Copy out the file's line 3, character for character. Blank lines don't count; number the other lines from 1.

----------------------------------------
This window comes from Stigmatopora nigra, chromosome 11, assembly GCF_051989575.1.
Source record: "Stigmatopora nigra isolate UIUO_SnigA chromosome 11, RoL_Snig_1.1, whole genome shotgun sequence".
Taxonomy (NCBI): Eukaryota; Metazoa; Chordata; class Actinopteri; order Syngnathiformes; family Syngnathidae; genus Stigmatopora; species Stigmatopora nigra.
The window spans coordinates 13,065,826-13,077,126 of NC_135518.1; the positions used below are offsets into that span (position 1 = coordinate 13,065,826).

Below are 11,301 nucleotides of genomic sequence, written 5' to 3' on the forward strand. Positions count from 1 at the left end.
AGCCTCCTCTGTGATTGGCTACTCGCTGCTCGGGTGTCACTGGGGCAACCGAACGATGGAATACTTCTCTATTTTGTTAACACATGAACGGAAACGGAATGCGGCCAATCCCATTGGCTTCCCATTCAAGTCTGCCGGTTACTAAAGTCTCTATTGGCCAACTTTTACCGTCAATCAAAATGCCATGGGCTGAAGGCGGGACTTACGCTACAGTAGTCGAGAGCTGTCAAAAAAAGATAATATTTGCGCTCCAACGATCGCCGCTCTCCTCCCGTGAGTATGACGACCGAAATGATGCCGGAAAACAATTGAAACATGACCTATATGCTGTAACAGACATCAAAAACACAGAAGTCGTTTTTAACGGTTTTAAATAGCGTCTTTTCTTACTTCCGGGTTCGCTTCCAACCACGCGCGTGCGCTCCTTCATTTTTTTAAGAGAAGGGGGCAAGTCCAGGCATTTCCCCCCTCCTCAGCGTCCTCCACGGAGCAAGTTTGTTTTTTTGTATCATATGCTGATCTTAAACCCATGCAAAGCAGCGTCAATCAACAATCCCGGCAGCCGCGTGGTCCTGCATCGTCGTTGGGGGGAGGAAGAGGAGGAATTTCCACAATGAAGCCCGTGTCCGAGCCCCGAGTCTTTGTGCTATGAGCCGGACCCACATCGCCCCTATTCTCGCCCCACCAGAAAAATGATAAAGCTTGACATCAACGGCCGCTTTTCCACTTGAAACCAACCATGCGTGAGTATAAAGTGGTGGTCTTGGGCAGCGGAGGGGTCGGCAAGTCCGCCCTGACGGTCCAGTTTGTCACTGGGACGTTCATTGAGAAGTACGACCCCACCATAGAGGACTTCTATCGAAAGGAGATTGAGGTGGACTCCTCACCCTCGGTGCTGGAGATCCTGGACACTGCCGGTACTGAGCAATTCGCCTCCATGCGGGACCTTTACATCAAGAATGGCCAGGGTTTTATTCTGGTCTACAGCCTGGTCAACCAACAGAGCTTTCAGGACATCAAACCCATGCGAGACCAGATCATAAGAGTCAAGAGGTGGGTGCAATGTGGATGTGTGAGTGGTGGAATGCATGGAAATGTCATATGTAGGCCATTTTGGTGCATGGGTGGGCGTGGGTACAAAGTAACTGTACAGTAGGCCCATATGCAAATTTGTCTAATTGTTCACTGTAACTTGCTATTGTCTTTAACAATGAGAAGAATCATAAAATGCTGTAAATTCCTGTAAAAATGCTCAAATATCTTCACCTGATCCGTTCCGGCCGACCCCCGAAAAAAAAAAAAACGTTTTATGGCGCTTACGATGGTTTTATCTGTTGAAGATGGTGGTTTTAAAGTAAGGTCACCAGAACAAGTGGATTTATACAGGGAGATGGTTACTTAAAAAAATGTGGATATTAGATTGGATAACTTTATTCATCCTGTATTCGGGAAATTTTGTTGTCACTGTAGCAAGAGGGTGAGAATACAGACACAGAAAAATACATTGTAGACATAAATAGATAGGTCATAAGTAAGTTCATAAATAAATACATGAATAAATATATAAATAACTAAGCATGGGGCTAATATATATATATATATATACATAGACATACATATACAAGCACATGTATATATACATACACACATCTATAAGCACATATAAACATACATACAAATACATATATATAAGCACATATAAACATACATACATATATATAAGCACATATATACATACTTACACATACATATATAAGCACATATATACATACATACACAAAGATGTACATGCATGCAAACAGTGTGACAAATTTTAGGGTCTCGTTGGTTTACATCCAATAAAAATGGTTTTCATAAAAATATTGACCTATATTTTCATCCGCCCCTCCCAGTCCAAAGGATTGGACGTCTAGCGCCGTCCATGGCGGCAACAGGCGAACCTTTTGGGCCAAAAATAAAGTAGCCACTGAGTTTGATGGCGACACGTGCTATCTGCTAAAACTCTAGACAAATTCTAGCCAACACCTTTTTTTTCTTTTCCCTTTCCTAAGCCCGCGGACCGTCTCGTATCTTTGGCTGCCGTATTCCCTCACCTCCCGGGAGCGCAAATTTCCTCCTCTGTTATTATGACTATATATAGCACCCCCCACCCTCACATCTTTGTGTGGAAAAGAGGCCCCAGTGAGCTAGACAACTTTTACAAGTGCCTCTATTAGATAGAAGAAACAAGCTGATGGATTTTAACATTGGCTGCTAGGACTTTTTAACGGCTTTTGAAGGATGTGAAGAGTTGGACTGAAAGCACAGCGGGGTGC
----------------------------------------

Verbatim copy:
Taxonomy (NCBI): Eukaryota; Metazoa; Chordata; class Actinopteri; order Syngnathiformes; family Syngnathidae; genus Stigmatopora; species Stigmatopora nigra.